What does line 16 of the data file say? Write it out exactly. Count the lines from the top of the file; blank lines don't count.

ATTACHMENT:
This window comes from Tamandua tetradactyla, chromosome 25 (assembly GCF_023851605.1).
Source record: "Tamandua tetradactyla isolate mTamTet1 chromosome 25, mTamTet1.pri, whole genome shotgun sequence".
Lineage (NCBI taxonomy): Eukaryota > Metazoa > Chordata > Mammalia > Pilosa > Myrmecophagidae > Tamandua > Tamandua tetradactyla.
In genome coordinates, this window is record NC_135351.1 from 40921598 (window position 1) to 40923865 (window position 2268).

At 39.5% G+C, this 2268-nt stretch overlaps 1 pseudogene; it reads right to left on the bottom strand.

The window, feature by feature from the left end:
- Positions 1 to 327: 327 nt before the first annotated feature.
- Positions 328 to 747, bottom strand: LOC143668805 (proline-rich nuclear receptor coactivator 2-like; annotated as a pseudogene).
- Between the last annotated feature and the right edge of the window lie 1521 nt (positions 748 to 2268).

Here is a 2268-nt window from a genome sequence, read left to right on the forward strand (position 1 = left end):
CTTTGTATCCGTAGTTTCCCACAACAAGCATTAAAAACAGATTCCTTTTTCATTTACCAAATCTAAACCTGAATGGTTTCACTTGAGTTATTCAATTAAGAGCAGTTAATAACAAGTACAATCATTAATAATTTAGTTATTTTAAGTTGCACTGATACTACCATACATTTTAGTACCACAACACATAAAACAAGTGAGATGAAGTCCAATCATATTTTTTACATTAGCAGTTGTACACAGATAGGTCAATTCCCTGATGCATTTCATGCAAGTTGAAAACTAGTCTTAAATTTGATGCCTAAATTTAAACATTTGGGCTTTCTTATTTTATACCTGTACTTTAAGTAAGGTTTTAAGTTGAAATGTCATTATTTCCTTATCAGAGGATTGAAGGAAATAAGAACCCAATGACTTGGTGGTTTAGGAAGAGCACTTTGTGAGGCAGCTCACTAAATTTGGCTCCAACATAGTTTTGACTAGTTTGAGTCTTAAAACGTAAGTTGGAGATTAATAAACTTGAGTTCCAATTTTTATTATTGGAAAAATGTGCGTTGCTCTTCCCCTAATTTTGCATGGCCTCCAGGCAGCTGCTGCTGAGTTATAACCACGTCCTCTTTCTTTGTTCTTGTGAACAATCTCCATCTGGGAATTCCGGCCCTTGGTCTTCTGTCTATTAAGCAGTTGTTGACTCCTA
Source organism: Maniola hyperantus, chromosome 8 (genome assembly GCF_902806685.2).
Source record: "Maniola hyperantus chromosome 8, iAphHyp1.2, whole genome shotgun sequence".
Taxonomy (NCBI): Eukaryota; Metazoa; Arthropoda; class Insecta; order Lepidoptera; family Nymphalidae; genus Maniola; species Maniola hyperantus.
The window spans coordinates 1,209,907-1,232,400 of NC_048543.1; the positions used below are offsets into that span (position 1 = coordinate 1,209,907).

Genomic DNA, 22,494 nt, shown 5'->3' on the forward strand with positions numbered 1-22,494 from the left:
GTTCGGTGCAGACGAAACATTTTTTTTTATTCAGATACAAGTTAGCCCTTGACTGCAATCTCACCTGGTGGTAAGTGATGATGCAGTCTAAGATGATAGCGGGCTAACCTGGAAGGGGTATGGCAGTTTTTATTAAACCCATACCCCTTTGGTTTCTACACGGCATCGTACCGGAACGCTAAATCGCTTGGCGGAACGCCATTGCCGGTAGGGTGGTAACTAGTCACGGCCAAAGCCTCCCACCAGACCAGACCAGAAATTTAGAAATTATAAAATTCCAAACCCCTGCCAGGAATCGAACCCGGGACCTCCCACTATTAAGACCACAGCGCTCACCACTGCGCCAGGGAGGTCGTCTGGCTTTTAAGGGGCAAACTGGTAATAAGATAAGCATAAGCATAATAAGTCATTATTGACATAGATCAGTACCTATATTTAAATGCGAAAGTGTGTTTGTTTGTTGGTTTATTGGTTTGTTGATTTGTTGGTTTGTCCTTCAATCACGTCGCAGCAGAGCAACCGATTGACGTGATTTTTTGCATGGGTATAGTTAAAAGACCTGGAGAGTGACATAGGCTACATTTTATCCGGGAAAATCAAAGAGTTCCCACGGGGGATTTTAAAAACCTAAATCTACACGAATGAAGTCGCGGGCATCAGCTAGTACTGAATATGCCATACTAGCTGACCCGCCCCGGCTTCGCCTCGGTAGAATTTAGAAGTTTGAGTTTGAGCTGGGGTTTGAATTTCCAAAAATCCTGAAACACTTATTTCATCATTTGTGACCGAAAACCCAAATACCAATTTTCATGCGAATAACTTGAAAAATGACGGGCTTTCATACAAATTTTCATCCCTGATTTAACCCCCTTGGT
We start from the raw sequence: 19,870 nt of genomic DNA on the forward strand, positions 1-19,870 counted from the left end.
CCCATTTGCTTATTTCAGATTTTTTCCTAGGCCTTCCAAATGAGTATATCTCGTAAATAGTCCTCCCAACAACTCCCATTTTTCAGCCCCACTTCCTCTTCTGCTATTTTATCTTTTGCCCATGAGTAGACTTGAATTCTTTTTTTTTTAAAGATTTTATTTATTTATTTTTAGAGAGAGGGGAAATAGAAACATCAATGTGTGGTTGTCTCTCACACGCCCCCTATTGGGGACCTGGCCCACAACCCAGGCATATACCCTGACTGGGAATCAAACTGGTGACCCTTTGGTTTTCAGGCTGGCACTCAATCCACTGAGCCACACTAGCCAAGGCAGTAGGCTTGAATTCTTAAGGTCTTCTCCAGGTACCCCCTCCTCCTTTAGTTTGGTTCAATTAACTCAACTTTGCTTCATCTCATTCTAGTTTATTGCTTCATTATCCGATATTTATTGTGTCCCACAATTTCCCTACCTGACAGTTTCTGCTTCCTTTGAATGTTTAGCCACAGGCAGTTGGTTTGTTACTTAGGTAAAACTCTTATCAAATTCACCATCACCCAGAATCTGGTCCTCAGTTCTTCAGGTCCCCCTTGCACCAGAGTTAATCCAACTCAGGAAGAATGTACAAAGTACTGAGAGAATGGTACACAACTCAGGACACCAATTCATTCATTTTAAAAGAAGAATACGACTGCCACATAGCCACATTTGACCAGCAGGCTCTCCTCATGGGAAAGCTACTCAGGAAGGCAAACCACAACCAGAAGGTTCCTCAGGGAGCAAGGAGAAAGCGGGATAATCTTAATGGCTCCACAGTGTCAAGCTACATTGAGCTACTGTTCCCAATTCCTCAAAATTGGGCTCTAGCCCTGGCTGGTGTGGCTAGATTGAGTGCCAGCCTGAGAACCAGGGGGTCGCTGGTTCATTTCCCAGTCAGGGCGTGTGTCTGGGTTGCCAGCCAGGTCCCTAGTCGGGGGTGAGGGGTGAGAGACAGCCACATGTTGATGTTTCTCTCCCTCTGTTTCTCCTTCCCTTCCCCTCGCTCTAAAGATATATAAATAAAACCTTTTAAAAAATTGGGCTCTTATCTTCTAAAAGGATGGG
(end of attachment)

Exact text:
Genomic DNA, 22,494 nt, shown 5'->3' on the forward strand with positions numbered 1-22,494 from the left: